McLaren has shown off the final version of its Senna GTR car, which it describes as its “most extreme” track car yet, just a year after it was first revealed as a concept car at the Geneva Motor Show.
The track-only car has been changed in several areas and according to McLaren and is able to lap circuits faster than any McLaren car outside Formula 1.
Compared to the road-legal McLaren Senna, the GTR version is more powerful, weighs less, possesses 1,000kg plus of aerodynamic downforce and has suspension derived from McLaren’s GT3 race program.
Mike Flewitt, CEO of McLaren Automotive, “The McLaren Senna was designed from the outset to be an extreme track car, but the 2018 GTR concept suggested how much more further we could go and now, free from the constraints of road car legislation and motorsport competition rules, we have pushed the limits of what is technically possible to advance circuit driving capability to another level entirely.”
The McLaren Senna GTR, joins the McLaren Senna and McLaren Speedtail in the company’s Ultimate Series.
Its 4.0-litre, twin-turbocharged McLaren V8 produces 813bhp, 25bhp more than the standard Senna, while its dry weight of 1,188kg gives the car a power-to-weight ratio of 694PS-per tonne.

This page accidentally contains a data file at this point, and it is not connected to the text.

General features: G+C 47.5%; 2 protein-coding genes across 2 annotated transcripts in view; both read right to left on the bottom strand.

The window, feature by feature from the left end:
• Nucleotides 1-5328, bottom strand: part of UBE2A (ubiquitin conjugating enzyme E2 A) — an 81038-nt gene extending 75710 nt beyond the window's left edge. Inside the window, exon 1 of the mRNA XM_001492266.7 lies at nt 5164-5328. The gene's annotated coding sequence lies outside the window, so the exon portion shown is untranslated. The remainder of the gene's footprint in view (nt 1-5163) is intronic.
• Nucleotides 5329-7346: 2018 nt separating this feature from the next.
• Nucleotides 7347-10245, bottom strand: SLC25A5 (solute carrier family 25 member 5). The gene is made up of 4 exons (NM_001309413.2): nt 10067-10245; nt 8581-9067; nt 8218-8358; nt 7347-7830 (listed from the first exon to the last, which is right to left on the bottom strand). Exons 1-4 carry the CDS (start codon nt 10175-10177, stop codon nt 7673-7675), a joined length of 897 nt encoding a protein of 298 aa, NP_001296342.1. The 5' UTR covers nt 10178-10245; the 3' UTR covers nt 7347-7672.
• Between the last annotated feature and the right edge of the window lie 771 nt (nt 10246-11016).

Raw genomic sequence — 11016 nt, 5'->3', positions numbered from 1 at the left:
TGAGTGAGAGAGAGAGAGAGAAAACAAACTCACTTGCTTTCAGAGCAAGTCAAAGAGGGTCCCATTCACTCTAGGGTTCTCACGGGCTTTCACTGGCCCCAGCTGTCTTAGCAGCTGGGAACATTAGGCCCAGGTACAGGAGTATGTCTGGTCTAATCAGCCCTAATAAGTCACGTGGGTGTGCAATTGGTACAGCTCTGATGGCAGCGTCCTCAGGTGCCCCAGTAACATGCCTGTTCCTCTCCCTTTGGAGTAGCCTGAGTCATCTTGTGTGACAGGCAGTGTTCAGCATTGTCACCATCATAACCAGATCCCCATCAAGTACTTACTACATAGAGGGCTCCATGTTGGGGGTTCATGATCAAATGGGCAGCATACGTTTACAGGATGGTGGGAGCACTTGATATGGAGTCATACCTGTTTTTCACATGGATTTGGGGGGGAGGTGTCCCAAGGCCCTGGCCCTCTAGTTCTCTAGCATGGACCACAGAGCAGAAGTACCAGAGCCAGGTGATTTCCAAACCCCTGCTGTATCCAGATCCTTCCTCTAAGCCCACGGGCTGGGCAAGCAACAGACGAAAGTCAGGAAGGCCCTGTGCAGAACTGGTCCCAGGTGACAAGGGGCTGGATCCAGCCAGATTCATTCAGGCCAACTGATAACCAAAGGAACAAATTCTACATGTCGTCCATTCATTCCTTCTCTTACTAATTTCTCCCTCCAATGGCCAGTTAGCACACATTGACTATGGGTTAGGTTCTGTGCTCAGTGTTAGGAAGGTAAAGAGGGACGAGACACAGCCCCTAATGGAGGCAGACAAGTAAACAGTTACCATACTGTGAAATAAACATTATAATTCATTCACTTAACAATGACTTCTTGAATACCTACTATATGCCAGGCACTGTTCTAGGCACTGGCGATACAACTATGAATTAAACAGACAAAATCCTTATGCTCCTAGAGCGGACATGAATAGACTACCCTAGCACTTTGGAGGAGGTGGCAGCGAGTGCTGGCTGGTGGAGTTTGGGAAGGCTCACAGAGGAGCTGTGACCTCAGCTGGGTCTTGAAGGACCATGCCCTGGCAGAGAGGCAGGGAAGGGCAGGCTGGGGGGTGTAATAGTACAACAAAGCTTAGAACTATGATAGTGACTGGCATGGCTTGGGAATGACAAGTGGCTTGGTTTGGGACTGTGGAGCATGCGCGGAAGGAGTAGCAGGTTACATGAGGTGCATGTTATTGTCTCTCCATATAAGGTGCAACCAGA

The GTR version’s weight is 10kg less than the road-legal Senna. The reduction has been achieved through modifications to the Monocage III-R chassis it shares with the other cars, principally the addition of more carbon fiber components and the reduction of road-car parts.
The extra 25PS has been achieved by engine control recalibration and removing the secondary catalyst to reduce back pressure.
The McLaren Senna GTR generates downforce of 1,000kg, a significant increase over the 800kg developed by the road-legal McLaren Senna at 250km/h (155mph). A different downforce curve means the Senna GTR can call on an equivalent amount of downforce to the McLaren Senna at a 15% lower vehicle speed, while still benefitting from reduced drag.
The aero package of the McLaren Senna GTR delivers positive effects in high-speed corners but also in low-speed curves and under braking, making the car even less pitch- sensitive and enhancing stability in all situations.
The front splitter has been reprofiled and the rear diffuser reduced in size compared to the components on the 2018 GTR Concept, to optimize performance and meet the required track performance standards.
Other changes in comparison to the concept include new dive planes on the front corners and vortex generators either side of the car to ensure a stable airflow underneath.
The McLaren Senna’s variable ride control suspension has been replaced with aluminum double wishbones, springs, uprights and anti-roll bars developed from the suspension of the GT3 cars used for McLaren’s customer racing program.
The Senna GTR also gets 19in rims like the road-legal Senna, but of a centre-lock design. The forged alloy wheels are also wider than current GT3 regulations allow, being 10J at the front and 13J at the rear. The 19-inch tyres are Pirelli slicks, sized 285/650 front and 325/705 rear.
McLaren is making 75 of the cars and all have been sold.